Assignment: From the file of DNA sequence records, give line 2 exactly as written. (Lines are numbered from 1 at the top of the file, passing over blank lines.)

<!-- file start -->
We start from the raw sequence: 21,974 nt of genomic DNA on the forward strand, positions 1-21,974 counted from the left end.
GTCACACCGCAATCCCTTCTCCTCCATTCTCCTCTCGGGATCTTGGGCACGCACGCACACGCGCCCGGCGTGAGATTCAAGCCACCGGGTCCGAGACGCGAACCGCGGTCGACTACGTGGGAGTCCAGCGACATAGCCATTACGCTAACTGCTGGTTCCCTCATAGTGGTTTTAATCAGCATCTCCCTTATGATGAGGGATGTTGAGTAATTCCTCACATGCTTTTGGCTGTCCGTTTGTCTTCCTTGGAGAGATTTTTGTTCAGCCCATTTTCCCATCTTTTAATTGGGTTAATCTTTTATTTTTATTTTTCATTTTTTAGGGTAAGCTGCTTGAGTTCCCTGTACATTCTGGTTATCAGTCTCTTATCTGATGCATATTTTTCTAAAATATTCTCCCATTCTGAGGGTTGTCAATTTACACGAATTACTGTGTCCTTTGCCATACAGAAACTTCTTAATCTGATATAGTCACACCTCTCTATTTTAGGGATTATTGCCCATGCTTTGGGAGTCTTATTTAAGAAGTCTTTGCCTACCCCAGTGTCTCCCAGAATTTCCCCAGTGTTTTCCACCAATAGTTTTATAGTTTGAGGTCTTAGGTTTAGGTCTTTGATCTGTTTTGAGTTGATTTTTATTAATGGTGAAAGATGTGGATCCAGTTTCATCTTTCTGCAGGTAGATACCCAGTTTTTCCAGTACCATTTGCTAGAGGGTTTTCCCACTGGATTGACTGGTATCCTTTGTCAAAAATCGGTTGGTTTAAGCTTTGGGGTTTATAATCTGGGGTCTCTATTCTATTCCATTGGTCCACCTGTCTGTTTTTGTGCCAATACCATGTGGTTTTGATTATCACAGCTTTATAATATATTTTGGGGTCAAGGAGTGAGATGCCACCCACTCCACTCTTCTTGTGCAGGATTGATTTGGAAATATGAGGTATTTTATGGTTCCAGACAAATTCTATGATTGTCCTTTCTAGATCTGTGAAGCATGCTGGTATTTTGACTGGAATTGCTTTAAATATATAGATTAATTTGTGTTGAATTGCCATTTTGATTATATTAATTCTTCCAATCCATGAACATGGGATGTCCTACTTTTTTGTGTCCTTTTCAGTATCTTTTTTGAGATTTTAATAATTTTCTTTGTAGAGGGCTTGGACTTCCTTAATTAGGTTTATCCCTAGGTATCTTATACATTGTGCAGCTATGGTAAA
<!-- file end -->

GTCACACCGCAATCCCTTCTCCTCCATTCTCCTCTCGGGATCTTGGGCACGCACGCACACGCGCCCGGCGTGAGATTCAAGCCACCGGGTCCGAGACGCGAACCGCGGTCGACTACGTGGGAGTCCAGCGACATAGCCATTACGCTAACTGCTGGTTCCCTCATAGTGGTTTTAATCAGCATCTCCCTTATGATGAGGGATGTTGAGTAATTCCTCACATGCTTTTGGCTGTCCGTTTGTCTTCCTTGGAGAGATTTTTGTTCAGCCCATTTTCCCATCTTTTAATTGGGTTAATCTTTTATTTTTATTTTTCATTTTTTAGGGTAAGCTGCTTGAGTTCCCTGTACATTCTGGTTATCAGTCTCTTATCTGATGCATATTTTTCTAAAATATTCTCCCATTCTGAGGGTTGTCAATTTACACGAATTACTGTGTCCTTTGCCATACAGAAACTTCTTAATCTGATATAGTCACACCTCTCTATTTTAGGGATTATTGCCCATGCTTTGGGAGTCTTATTTAAGAAGTCTTTGCCTACCCCAGTGTCTCCCAGAATTTCCCCAGTGTTTTCCACCAATAGTTTTATAGTTTGAGGTCTTAGGTTTAGGTCTTTGATCTGTTTTGAGTTGATTTTTATTAATGGTGAAAGATGTGGATCCAGTTTCATCTTTCTGCAGGTAGATACCCAGTTTTTCCAGTACCATTTGCTAGAGGGTTTTCCCACTGGATTGACTGGTATCCTTTGTCAAAAATCGGTTGGTTTAAGCTTTGGGGTTTATAATCTGGGGTCTCTATTCTATTCCATTGGTCCACCTGTCTGTTTTTGTGCCAATACCATGTGGTTTTGATTATCACAGCTTTATAATATATTTTGGGGTCAAGGAGTGAGATGCCACCCACTCCACTCTTCTTGTGCAGGATTGATTTGGAAATATGAGGTATTTTATGGTTCCAGACAAATTCTATGATTGTCCTTTCTAGATCTGTGAAGCATGCTGGTATTTTGACTGGAATTGCTTTAAATATATAGATTAATTTGTGTTGAATTGCCATTTTGATTATATTAATTCTTCCAATCCATGAACATGGGATGTCCTACTTTTTTGTGTCCTTTTCAGTATCTTTTTTGAGATTTTAATAATTTTCTTTGTAGAGGGCTTGGACTTCCTTAATTAGGTTTATCCCTAGGTATCTTATACATTGTGCAGCTATGGTAAA